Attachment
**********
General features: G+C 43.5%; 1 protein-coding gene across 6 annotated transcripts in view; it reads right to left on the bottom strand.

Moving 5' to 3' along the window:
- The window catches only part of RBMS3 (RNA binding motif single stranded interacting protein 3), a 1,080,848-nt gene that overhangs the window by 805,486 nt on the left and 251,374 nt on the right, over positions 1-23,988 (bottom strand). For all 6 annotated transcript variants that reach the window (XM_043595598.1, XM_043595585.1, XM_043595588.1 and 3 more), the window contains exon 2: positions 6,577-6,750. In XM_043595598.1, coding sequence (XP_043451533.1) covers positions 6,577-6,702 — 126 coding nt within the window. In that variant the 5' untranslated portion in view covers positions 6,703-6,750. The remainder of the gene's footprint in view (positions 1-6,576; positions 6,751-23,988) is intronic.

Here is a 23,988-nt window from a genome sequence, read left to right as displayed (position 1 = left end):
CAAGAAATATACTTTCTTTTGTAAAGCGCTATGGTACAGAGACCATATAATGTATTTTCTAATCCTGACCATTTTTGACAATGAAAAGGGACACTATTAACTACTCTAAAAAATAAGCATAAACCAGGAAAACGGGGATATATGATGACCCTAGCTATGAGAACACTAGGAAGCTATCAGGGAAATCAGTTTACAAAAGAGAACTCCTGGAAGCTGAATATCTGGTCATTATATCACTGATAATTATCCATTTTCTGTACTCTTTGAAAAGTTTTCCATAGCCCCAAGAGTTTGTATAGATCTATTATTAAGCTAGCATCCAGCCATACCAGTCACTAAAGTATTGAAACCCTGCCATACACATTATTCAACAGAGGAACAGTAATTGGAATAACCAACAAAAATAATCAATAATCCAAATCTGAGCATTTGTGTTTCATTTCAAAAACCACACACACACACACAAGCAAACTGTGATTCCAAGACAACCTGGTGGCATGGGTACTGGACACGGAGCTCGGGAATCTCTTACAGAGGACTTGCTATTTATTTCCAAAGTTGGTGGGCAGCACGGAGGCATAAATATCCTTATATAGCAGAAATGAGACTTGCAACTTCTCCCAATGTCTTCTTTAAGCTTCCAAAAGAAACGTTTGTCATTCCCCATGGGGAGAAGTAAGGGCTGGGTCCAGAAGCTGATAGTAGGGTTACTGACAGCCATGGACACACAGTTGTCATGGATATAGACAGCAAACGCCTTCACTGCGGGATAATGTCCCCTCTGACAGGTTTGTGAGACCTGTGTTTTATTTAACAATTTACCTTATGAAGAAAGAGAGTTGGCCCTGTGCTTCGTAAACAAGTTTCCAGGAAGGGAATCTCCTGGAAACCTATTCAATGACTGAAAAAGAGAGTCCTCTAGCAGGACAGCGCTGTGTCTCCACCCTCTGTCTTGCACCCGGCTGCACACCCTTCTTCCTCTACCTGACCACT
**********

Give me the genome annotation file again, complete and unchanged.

General features: G+C 43.5%; 1 protein-coding gene across 6 annotated transcripts in view; it reads right to left on the bottom strand.

Moving 5' to 3' along the window:
- The window catches only part of RBMS3 (RNA binding motif single stranded interacting protein 3), a 1,080,848-nt gene that overhangs the window by 805,486 nt on the left and 251,374 nt on the right, over positions 1-23,988 (bottom strand). For all 6 annotated transcript variants that reach the window (XM_043595598.1, XM_043595585.1, XM_043595588.1 and 3 more), the window contains exon 2: positions 6,577-6,750. In XM_043595598.1, coding sequence (XP_043451533.1) covers positions 6,577-6,702 — 126 coding nt within the window. In that variant the 5' untranslated portion in view covers positions 6,703-6,750. The remainder of the gene's footprint in view (positions 1-6,576; positions 6,751-23,988) is intronic.

Here is a 23,988-nt window from a genome sequence, read left to right as displayed (position 1 = left end):
CAAGAAATATACTTTCTTTTGTAAAGCGCTATGGTACAGAGACCATATAATGTATTTTCTAATCCTGACCATTTTTGACAATGAAAAGGGACACTATTAACTACTCTAAAAAATAAGCATAAACCAGGAAAACGGGGATATATGATGACCCTAGCTATGAGAACACTAGGAAGCTATCAGGGAAATCAGTTTACAAAAGAGAACTCCTGGAAGCTGAATATCTGGTCATTATATCACTGATAATTATCCATTTTCTGTACTCTTTGAAAAGTTTTCCATAGCCCCAAGAGTTTGTATAGATCTATTATTAAGCTAGCATCCAGCCATACCAGTCACTAAAGTATTGAAACCCTGCCATACACATTATTCAACAGAGGAACAGTAATTGGAATAACCAACAAAAATAATCAATAATCCAAATCTGAGCATTTGTGTTTCATTTCAAAAACCACACACACACACACAAGCAAACTGTGATTCCAAGACAACCTGGTGGCATGGGTACTGGACACGGAGCTCGGGAATCTCTTACAGAGGACTTGCTATTTATTTCCAAAGTTGGTGGGCAGCACGGAGGCATAAATATCCTTATATAGCAGAAATGAGACTTGCAACTTCTCCCAATGTCTTCTTTAAGCTTCCAAAAGAAACGTTTGTCATTCCCCATGGGGAGAAGTAAGGGCTGGGTCCAGAAGCTGATAGTAGGGTTACTGACAGCCATGGACACACAGTTGTCATGGATATAGACAGCAAACGCCTTCACTGCGGGATAATGTCCCCTCTGACAGGTTTGTGAGACCTGTGTTTTATTTAACAATTTACCTTATGAAGAAAGAGAGTTGGCCCTGTGCTTCGTAAACAAGTTTCCAGGAAGGGAATCTCCTGGAAACCTATTCAATGACTGAAAAAGAGAGTCCTCTAGCAGGACAGCGCTGTGTCTCCACCCTCTGTCTTGCACCCGGCTGCACACCCTTCTTCCTCTACCTGACCACT